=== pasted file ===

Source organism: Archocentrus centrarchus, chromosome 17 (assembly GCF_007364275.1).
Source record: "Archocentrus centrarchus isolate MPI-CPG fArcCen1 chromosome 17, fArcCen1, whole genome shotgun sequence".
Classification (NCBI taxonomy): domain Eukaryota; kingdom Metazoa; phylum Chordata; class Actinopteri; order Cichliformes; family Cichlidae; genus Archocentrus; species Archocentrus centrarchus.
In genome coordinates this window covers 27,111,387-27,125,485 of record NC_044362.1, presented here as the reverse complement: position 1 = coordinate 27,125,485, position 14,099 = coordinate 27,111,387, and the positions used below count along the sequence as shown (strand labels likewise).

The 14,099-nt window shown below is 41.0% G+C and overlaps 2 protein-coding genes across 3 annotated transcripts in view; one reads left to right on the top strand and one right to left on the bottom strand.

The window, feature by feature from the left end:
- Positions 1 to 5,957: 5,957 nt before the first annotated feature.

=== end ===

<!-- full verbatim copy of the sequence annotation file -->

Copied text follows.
Source organism: Archocentrus centrarchus, chromosome 17 (assembly GCF_007364275.1).
Source record: "Archocentrus centrarchus isolate MPI-CPG fArcCen1 chromosome 17, fArcCen1, whole genome shotgun sequence".
Classification (NCBI taxonomy): domain Eukaryota; kingdom Metazoa; phylum Chordata; class Actinopteri; order Cichliformes; family Cichlidae; genus Archocentrus; species Archocentrus centrarchus.
In genome coordinates this window covers 27,111,387-27,125,485 of record NC_044362.1, presented here as the reverse complement: position 1 = coordinate 27,125,485, position 14,099 = coordinate 27,111,387, and the positions used below count along the sequence as shown (strand labels likewise).

The 14,099-nt window shown below is 41.0% G+C and overlaps 2 protein-coding genes across 3 annotated transcripts in view; one reads left to right on the top strand and one right to left on the bottom strand.

The window, feature by feature from the left end:
- Positions 1 to 5,957: 5,957 nt before the first annotated feature.